As the system bandwidth increases, local area network (LAN) campus and building backbones as well as data center backbones are migrating to higher cabled fiber counts. Cable options like loose-tube cable and tight-buffered cable appear for the applications. Later ribbon cable come into the market to meet this need, as they provide the highest fiber density relative to cable size, maximize use of pathway and spaces, and facilitate ease of termination. The following will talk about these kinds of cables.
Loose-tube cable allows the fibers to lie freely within dry buffered tubes inside the jacket. Because the fibers are loose and not bonded in a ribbon matrix, they do not exhibit any preferential bend and can be flexed in any direction with significantly reduced risk of damage relative to the ribbon cables. Loose-tube cables are much more flexible over the tight bends in the concentrated pathways found in the data center environment.
Loose-tube cable is an design for the LAN applications especially when there are hash environment conditions in outdoors. Many loose-tube cables contain a water resistant gel surrounding the fibers. The gel is good to protect the fibers from moisture, making the cables ideal for high humidity environments. It also enables cable to expand or contract with temperature changes. Loose-tube cable protect the fibers from outside environmental and mechanical damages. That’s why loose-tube cables are widely used in outdoor environments.
Meanwhile, there are tight-buffered cables for indoor use. Compared with loose-tube cables, they are better suited for moderate length LAN or WAN connections. Tight-buffered cables offer flexibility, direct connectability and design versatility necessary to satisfy the diverse requirements existing in high performance fiber optic applications.
Instead of using the gel layer, tight-buffered cables have a two-layer coating, plastic and waterproof acrylate. The acrylate keeps moisture away from the cable. Tight-buffered cables are easier to install, because there is no gel to clean up and it does not require a fan out kit for splicing or termination.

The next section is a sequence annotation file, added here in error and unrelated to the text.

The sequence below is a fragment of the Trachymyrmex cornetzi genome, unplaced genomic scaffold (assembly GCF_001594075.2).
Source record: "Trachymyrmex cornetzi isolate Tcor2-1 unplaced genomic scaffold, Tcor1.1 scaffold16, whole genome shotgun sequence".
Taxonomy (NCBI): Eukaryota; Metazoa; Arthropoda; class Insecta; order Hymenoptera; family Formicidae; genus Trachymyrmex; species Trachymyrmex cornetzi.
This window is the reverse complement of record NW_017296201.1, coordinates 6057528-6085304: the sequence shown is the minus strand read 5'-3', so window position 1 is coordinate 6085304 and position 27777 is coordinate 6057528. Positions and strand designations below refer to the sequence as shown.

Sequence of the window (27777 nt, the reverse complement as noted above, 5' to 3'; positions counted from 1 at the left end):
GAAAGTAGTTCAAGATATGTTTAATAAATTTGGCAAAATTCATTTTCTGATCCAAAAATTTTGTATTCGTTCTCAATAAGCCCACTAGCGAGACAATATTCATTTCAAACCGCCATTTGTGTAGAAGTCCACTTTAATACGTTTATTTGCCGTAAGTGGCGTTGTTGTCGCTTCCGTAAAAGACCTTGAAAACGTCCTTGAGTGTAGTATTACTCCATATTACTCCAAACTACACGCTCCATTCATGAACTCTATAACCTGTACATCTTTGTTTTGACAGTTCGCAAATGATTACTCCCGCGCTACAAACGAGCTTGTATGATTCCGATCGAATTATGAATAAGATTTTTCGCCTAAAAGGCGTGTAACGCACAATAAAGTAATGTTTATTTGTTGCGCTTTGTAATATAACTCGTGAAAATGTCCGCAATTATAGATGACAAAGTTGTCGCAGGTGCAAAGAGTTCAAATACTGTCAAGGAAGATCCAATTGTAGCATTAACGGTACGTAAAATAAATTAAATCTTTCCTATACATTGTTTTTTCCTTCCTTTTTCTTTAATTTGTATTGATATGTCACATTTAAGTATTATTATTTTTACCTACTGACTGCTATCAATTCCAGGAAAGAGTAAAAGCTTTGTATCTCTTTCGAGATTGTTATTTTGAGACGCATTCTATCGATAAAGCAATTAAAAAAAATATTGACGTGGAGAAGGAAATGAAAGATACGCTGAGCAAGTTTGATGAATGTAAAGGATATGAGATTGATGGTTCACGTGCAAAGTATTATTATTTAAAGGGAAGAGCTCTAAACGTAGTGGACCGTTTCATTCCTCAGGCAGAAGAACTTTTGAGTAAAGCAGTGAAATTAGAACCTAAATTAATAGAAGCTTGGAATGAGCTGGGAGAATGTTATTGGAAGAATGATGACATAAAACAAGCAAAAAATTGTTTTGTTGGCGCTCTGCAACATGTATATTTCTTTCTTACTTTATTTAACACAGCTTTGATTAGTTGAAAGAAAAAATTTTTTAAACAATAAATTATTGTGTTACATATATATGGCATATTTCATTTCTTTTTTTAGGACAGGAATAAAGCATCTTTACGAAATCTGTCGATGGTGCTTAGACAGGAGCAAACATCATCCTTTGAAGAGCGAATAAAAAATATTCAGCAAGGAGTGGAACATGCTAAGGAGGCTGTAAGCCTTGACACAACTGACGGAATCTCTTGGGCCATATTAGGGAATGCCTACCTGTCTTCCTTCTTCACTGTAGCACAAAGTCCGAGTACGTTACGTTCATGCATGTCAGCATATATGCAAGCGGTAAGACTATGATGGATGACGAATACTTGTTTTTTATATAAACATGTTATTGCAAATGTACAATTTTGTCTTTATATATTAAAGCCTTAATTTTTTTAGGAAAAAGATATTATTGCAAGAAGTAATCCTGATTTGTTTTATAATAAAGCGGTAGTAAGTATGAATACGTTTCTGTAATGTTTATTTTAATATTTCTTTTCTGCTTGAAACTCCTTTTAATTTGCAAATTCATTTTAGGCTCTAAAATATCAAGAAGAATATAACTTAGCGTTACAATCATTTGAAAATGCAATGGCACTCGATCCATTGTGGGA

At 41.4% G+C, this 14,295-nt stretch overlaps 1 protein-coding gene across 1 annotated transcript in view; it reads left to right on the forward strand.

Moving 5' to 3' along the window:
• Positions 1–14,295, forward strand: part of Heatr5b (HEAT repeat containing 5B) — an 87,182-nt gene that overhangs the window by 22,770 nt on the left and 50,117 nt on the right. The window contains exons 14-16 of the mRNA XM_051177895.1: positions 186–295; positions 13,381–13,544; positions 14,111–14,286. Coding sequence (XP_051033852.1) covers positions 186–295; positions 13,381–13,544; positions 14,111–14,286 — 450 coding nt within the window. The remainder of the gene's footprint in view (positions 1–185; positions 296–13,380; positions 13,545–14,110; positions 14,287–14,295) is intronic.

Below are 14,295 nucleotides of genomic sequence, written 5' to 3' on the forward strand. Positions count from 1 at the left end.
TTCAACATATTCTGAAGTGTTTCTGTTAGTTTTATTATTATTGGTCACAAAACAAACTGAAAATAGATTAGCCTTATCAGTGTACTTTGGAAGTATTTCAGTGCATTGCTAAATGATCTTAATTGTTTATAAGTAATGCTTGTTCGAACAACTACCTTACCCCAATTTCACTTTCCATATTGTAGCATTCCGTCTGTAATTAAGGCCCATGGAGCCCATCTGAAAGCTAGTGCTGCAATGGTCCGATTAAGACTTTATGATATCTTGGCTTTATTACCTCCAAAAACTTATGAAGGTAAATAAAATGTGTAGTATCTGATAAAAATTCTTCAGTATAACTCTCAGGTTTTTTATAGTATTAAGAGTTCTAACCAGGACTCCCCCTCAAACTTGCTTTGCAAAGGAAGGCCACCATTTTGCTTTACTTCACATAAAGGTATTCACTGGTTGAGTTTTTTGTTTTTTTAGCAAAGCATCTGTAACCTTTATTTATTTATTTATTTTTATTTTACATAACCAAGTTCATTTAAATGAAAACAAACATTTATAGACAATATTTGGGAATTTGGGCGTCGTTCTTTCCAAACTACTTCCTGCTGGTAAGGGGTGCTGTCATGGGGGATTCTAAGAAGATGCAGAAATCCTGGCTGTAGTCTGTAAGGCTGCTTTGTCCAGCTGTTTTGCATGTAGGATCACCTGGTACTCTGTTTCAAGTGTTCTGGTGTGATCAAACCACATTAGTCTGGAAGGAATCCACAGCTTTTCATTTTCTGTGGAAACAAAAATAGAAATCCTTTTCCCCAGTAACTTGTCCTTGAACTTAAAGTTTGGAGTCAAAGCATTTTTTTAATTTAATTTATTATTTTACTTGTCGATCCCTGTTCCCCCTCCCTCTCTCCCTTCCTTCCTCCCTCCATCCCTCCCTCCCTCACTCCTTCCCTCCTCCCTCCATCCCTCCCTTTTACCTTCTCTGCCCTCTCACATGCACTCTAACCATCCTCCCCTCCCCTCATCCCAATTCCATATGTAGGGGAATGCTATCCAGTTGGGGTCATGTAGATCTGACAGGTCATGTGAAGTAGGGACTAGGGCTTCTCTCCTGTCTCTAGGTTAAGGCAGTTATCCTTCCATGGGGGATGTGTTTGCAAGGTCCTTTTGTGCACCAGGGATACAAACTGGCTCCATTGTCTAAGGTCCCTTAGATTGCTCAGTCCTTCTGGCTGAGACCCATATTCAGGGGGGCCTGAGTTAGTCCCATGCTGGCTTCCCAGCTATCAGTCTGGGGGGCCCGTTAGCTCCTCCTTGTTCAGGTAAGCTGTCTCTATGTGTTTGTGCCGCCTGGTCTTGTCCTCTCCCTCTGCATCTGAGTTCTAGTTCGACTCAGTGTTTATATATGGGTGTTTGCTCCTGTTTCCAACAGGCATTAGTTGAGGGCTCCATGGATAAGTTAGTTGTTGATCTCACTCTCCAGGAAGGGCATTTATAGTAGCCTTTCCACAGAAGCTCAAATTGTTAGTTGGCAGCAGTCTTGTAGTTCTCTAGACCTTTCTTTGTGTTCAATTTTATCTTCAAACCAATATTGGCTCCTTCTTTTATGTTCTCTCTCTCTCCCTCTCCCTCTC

This cable is called ribbon cable because of the looks. It contains a lot of conduction wires lined up side-by-side, to create flat, wide cabling, which resembles a ribbon. The cable design characteristically consists of 12 to 216 fibers organized inside a central tube. It can provide the highest fiber density relative to cable size, maximize use of pathway and spaces, and facilitate ease of termination. Ribbon cables are ideal for situations where space is a factor because they lay flat and take up very little room. This kind of cables have emerged as a primary cable choice for deployment in campus, building, and data-center backbone applications where fiber counts of more than 24 are required.
But the 12-fiber ribbon field terminations was limited. So the innovations such as ribbon-splitting tools, ribbon-furcation kits, and field-installable 12-fiber array connectors were introduce. Then 12-fiber ribbons can be easily terminated with simplex and duplex connectors (such as LC or SC type) or with the MTP array connector. The MTP connector is a 12-fiber push/pull optical connector with a footprint similar to the SC simplex connector. These high-density connectors are used to significantly accelerate the network cabling process, minimize errors, and reduce congestion in patch panels. MTP connectorized ribbon cables allow installers to reduce installation time, minimize clutter and maximize the rack space.
All in all, it’s very essential to maximize the use of pathway and spaces, especially in campus and data center backbones. The above cables such as loose-tube cable, tight-buffered cable and ribbon cable play obvious roles for space savings. Fiberstore offers all of these cables and each one has different types of cables. There are also customized service such as optional fiber counts, cable types and lengths etc. So you must choose appropriate one for your network here.